The General Services Administration (GSA) has worked out it’s legal concerns with Flickr, YouTube, Vimeo, blip.tv and Facebook so that federal agencies can use these forms of new media to interact with US citizens. The GSA initially had some concerns with the general terms and agreements of these sites possibly not meeting liability limits, endorsements and freedom of information that the federal government requires.
“We need to get official information out to sites where people are already visiting and encourage them to interact with their government,” said GSA Acting Administrator Paul Prouty. “The new agreements make it easier for the government to provide official information to citizens via their method of choice.”
The agencies are free to choose which of the sites they will use and what content that they can or will post on those sites. The GSA did not take the contracts to that level. Instead they standardized the terms and agreements with those sites so that the agencies can make the choice of which sites and what content to post. This frees the agencies to use the sites they believe will best get their message out to the American people.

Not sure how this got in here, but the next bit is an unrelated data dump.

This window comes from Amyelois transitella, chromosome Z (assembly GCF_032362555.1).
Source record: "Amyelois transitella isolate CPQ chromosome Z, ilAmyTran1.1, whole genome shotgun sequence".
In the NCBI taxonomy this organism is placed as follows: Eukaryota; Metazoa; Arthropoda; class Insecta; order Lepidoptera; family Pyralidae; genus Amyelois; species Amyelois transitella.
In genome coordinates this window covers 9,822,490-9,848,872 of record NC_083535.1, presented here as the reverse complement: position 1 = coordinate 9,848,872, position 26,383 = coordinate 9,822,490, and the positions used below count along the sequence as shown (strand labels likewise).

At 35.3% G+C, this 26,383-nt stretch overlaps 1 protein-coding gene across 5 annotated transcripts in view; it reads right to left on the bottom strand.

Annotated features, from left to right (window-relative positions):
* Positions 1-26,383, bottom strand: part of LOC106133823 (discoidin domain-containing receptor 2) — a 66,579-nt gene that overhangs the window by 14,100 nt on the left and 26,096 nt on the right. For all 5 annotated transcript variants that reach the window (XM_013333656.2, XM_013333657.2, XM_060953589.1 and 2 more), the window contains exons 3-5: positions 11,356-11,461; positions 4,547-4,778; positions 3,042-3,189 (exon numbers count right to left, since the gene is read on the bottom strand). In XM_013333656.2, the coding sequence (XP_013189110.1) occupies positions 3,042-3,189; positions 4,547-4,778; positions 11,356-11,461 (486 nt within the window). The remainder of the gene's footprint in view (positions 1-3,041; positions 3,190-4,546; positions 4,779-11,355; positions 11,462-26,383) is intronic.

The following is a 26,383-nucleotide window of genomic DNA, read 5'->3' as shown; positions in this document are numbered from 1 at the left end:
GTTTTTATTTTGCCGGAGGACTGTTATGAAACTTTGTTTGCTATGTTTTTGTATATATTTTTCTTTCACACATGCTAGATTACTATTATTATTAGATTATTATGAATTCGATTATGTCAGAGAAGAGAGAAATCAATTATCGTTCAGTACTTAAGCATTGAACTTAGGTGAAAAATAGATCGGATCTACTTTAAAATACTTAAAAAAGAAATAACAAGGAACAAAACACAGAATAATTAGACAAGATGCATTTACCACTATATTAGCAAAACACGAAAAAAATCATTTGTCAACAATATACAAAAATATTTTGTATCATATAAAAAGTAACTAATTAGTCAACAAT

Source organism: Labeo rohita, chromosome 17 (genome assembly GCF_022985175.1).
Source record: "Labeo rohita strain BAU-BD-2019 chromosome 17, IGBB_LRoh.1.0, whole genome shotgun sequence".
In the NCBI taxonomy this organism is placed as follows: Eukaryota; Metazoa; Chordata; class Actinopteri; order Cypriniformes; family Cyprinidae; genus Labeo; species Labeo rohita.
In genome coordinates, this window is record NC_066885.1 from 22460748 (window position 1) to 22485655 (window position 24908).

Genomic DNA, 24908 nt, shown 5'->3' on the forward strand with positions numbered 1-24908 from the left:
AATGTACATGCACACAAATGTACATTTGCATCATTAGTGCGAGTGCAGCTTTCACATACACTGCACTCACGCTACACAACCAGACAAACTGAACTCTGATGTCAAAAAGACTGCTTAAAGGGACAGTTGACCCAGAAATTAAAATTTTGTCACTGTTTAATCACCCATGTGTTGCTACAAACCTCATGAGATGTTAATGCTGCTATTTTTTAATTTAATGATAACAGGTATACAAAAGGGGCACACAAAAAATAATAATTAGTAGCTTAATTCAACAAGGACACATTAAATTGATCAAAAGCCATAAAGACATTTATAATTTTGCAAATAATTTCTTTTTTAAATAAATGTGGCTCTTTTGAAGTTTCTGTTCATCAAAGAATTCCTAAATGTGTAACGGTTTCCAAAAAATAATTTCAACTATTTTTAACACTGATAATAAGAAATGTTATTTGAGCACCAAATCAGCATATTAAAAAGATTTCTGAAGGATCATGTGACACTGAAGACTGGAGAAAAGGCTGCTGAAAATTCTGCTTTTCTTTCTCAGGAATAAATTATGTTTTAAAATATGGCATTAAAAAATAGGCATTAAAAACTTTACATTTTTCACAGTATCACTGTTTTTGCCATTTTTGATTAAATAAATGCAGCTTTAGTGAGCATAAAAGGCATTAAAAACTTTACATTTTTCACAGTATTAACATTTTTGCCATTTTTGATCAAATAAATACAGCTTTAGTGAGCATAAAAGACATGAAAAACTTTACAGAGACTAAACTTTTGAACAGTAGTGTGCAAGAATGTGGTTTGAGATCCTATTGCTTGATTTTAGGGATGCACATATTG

The GSA negotiated on behalf of all agencies to standardize the terms and agreements. All of the sites were reluctant to negotiate separate agreements with the hundreds of different agencies because of the costs and time involved.
“Several federal agencies helped to negotiate these agreements, so it’s hoped that other agencies will find the language acceptable,” said GSA Acting Associate Administrator Martha Dorris.
GSA said it started with Flickr, YouTube, Vimeo and blip.tv because those providers are innovative and have large audiences. However, the agency would like to negotiate agreements with many additional providers.
Agencies are already free to use Twitter because GSA found its standard terms of service compatible with federal use.
If a governments agency is not yet on your favorite social networking site give them some time. The GSA is looking at more sites so that they can expand the offering.